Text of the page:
6/19/1974 - Giant Ed Goodson hit a home run in the third inning off Bob Gibson at St. Louis with Garry Maddox on first and no one out. Unfortunately, Goodson passed Maddox between first and second. Goodson was credited with a single and a run batted in.

7/4/1976 - Catcher Tim McCarver of the Phillies hit a grand slam in the second inning of the first game of a doubleheader at Pittsburgh. The 375 foot homer came off Larry Demery. However, after rounding first base, McCarver passed Garry Maddox and was called out. He received credit for a single and three runs batted in.

6/24/1977 - Ralph Garr of the White Sox homered off Minnesota's Paul Thormodsgard in Minneapolis. It came in the third inning with two men on and no one out. Jim Essian, the runner on first, thought the ball might be caught by the Twins' right fielder, Dan Ford, so he retreated towards first base. Garr was watching the flight of the ball and passed Essian after rounding the bag. He was credited with a single and two runs batted in.

5/14/1982 - Pittsburgh's Lee Lacy batted in the bottom of the eighth inning as the first batter to face Tom Hume of the Reds. The bases were loaded with no outs and Lacy hit one of Hume's pitches out of the park. However, in the celebration during his run around the bases, Lacy passed Omar Moreno between first and second. He is credited with a single and three runs batted in. Luckily, Moreno's run won the game for the Pirates 8-7.

4/29/1985 - The Yankees had runners on 1B and 2B in the top of the fourth inning at Texas when Bobby Meacham hit a ball that just cleared the fence for a homer. He paid no attention to the fact that Willie Randolph stayed near 1B waiting to see if the ball would drop in. Meacham passed Randolph after rounding 1B and was called out. Randolph and Butch Wynegar both scored on the play and Meacham was credited with a single. Those runs put the Yanks up 4-0 but the Rangers won, 7-5.

9/26/1998 - The Pirates' Adrian Brown singled to lead off the top of the fourth in Cincinnati. Jose Guillen was hit by a Pete Harnisch pitch. Kevin Young then homered to LF and Guillen rounded 2B and passed Brown, turning a three-run homer into a two-run shot. The Reds won 6-2.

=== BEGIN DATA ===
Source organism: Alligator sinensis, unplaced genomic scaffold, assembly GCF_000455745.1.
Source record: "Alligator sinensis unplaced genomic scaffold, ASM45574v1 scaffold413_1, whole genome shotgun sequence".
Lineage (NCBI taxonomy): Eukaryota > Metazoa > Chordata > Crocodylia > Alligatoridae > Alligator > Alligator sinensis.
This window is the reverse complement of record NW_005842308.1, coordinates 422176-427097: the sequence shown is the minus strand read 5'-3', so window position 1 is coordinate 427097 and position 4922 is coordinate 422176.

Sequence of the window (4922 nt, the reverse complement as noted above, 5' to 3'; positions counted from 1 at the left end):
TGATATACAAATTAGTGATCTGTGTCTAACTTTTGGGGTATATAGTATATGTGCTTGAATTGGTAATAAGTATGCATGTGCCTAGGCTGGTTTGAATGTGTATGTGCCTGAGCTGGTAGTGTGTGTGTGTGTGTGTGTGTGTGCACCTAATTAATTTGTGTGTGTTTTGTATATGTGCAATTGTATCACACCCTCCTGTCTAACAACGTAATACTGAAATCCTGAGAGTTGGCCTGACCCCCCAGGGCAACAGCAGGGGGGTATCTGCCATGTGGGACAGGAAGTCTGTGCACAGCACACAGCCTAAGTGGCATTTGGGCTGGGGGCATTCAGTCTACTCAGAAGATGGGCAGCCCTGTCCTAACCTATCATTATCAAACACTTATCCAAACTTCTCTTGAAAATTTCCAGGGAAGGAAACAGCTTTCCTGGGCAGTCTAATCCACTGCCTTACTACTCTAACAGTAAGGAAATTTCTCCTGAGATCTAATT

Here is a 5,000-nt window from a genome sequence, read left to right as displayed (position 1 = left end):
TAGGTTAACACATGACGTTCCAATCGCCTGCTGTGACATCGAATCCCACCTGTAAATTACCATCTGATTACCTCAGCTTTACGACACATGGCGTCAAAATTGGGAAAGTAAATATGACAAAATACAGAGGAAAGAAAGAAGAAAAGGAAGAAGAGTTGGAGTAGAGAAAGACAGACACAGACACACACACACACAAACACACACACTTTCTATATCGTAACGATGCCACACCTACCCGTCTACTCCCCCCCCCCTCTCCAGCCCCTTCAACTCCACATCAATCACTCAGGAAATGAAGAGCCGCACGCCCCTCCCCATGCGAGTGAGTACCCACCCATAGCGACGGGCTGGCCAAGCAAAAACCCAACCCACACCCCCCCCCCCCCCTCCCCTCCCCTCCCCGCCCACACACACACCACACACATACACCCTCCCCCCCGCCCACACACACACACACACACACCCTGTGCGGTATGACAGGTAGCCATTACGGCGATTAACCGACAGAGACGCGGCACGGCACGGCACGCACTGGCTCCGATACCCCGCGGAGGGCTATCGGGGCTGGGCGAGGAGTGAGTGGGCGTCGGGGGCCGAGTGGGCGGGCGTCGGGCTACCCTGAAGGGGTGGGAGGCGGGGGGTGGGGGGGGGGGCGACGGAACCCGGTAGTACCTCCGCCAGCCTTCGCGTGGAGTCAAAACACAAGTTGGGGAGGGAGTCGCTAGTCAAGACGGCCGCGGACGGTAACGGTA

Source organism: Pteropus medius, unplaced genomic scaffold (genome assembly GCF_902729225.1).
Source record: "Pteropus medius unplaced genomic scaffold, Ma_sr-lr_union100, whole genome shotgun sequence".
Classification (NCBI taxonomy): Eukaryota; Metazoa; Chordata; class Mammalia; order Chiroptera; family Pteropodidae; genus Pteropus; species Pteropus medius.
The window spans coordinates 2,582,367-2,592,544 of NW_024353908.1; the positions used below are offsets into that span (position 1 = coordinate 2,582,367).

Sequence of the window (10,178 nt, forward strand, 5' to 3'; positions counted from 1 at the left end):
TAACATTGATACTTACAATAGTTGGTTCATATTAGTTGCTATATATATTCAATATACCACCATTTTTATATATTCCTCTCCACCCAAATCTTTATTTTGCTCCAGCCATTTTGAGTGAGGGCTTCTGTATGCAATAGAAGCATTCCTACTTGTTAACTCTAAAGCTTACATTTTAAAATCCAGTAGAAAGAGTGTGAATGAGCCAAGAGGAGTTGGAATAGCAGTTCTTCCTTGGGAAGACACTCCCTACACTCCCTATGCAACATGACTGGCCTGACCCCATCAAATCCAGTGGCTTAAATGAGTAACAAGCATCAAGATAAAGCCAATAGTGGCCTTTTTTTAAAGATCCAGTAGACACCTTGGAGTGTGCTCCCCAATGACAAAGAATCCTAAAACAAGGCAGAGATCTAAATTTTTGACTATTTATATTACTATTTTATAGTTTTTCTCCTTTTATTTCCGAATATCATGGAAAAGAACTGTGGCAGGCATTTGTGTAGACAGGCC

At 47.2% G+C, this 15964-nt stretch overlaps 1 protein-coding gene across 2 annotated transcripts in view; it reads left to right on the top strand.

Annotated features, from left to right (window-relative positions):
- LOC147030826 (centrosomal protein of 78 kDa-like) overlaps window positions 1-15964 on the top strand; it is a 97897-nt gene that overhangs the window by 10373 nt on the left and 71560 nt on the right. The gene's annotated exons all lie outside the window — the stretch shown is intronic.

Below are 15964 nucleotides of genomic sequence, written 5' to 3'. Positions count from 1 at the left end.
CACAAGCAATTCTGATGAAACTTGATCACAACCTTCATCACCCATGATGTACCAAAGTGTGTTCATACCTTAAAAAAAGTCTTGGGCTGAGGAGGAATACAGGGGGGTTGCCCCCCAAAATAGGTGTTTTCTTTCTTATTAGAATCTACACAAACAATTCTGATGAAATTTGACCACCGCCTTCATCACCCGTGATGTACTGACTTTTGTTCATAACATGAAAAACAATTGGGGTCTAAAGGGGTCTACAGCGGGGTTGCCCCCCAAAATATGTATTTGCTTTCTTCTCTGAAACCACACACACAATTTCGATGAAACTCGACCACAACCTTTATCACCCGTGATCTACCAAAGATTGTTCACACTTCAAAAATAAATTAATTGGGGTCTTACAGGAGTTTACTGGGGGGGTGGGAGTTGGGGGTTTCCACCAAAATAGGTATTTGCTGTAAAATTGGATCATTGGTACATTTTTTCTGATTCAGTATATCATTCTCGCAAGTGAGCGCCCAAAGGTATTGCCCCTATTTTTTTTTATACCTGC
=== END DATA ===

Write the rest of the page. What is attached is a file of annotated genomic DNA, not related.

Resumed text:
4/16/2006 - Javy Lopez of the Orioles hit a home run to left center as Darin Erstad attempted to catch the ball at the wall. The runner on first, Miguel Tejada, thinking the ball was caught, returned towards the bag and Lopez rounded first and passed Tejada. Lopez was called out and Tejada scored on the play, giving Lopez an RBI single over the wall.

May 05, 2016

Adam Conley sets Miami Marlins record for consecutive hitless innings by starter

Don't call him Johnny Vander Meer. But Adam Conley made himself a little Marlins history Thursday when he extended his string of consecutive hitless innings to 11 1/3 -- a club record for a starter.

Conley, who delivered 7 2/3 hitless innings in Milwaukee on Friday, added three more on Thursday before the Diamondbacks' Wellington Castillo ended the streak with a two-out single in the fourth. He was also credited with 2/3-scoreless inning two starts back.

According to Elias, the previous record for consecutive hitless innings by a Marlins starter -- 10 -- was shared by Al Leiter, Kevin Brown and Anibal Sanchez, each of whom threw a no-hitter in the process.

The record for consecutive hitless innings by any Marlins pitcher belongs to reliever Armando Benitez -- 14 straight in 2004.


April 29, 2016

Here's what Dee Gordon can and cannot do while suspended

According to Major League Baseball, here's what Dee Gordon can and cannot do while serving his 80-day suspension for a violation of the league's drug policy:

1) Cannot receive pay

2) Cannot participate in the Arizona Fall League

3) Cannot participate in postseason games

4) Cannot be elected or selected to the All-Star Game

5) Can participate in spring training if applicable and extended spring training (games and workouts)

6) Can participate in affiliated Winter league games

7) Can work out with the club

8) Can participate in batting practice before the gates open before a game

9) Can consent to an assignment to a Minor League affiliate for a period of time

Dee Gordon says in statement he 'ingested something that contained prohibited substances' unknowingly

Marlins second baseman Dee Gordon released the following statement through Major League Baseball's Players Association on Friday morning regarding his 80-game suspension for performance-enhancing drugs.